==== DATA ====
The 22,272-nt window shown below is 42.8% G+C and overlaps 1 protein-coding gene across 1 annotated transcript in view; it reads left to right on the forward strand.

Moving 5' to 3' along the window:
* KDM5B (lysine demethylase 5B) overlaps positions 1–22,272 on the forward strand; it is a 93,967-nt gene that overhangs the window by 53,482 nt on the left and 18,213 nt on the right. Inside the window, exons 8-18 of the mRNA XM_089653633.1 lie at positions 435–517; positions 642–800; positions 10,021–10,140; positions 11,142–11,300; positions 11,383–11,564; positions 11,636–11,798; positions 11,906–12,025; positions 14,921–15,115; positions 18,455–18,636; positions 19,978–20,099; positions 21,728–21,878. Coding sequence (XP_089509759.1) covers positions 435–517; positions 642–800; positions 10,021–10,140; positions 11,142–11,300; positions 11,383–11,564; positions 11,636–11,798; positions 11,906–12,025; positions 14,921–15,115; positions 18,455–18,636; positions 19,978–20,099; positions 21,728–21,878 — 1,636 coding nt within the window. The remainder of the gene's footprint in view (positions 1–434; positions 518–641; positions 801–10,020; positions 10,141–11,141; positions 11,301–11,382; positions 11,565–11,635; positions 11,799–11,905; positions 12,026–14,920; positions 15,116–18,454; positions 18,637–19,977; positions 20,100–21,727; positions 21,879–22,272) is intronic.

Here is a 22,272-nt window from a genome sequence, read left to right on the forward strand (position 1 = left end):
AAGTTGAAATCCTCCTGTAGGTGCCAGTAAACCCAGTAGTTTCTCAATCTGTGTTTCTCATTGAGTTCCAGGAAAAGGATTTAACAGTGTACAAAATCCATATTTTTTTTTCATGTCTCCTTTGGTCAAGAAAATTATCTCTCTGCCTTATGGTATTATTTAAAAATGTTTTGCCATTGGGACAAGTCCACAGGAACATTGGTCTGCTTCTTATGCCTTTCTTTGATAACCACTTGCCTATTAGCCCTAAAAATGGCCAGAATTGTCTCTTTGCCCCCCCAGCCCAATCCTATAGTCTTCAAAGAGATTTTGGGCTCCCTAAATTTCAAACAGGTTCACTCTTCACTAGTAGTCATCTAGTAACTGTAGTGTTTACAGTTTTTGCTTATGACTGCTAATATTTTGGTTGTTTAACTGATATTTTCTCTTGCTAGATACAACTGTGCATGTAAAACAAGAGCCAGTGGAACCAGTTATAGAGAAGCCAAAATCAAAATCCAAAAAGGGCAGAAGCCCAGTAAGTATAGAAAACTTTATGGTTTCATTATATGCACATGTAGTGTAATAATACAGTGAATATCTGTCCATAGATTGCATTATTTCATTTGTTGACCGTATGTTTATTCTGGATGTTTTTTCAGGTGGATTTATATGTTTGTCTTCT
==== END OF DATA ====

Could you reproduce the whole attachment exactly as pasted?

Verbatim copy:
The 22,272-nt window shown below is 42.8% G+C and overlaps 1 protein-coding gene across 1 annotated transcript in view; it reads left to right on the forward strand.

Moving 5' to 3' along the window:
* KDM5B (lysine demethylase 5B) overlaps positions 1–22,272 on the forward strand; it is a 93,967-nt gene that overhangs the window by 53,482 nt on the left and 18,213 nt on the right. Inside the window, exons 8-18 of the mRNA XM_089653633.1 lie at positions 435–517; positions 642–800; positions 10,021–10,140; positions 11,142–11,300; positions 11,383–11,564; positions 11,636–11,798; positions 11,906–12,025; positions 14,921–15,115; positions 18,455–18,636; positions 19,978–20,099; positions 21,728–21,878. Coding sequence (XP_089509759.1) covers positions 435–517; positions 642–800; positions 10,021–10,140; positions 11,142–11,300; positions 11,383–11,564; positions 11,636–11,798; positions 11,906–12,025; positions 14,921–15,115; positions 18,455–18,636; positions 19,978–20,099; positions 21,728–21,878 — 1,636 coding nt within the window. The remainder of the gene's footprint in view (positions 1–434; positions 518–641; positions 801–10,020; positions 10,141–11,141; positions 11,301–11,382; positions 11,565–11,635; positions 11,799–11,905; positions 12,026–14,920; positions 15,116–18,454; positions 18,637–19,977; positions 20,100–21,727; positions 21,879–22,272) is intronic.

Here is a 22,272-nt window from a genome sequence, read left to right on the forward strand (position 1 = left end):
AAGTTGAAATCCTCCTGTAGGTGCCAGTAAACCCAGTAGTTTCTCAATCTGTGTTTCTCATTGAGTTCCAGGAAAAGGATTTAACAGTGTACAAAATCCATATTTTTTTTTCATGTCTCCTTTGGTCAAGAAAATTATCTCTCTGCCTTATGGTATTATTTAAAAATGTTTTGCCATTGGGACAAGTCCACAGGAACATTGGTCTGCTTCTTATGCCTTTCTTTGATAACCACTTGCCTATTAGCCCTAAAAATGGCCAGAATTGTCTCTTTGCCCCCCCAGCCCAATCCTATAGTCTTCAAAGAGATTTTGGGCTCCCTAAATTTCAAACAGGTTCACTCTTCACTAGTAGTCATCTAGTAACTGTAGTGTTTACAGTTTTTGCTTATGACTGCTAATATTTTGGTTGTTTAACTGATATTTTCTCTTGCTAGATACAACTGTGCATGTAAAACAAGAGCCAGTGGAACCAGTTATAGAGAAGCCAAAATCAAAATCCAAAAAGGGCAGAAGCCCAGTAAGTATAGAAAACTTTATGGTTTCATTATATGCACATGTAGTGTAATAATACAGTGAATATCTGTCCATAGATTGCATTATTTCATTTGTTGACCGTATGTTTATTCTGGATGTTTTTTCAGGTGGATTTATATGTTTGTCTTCT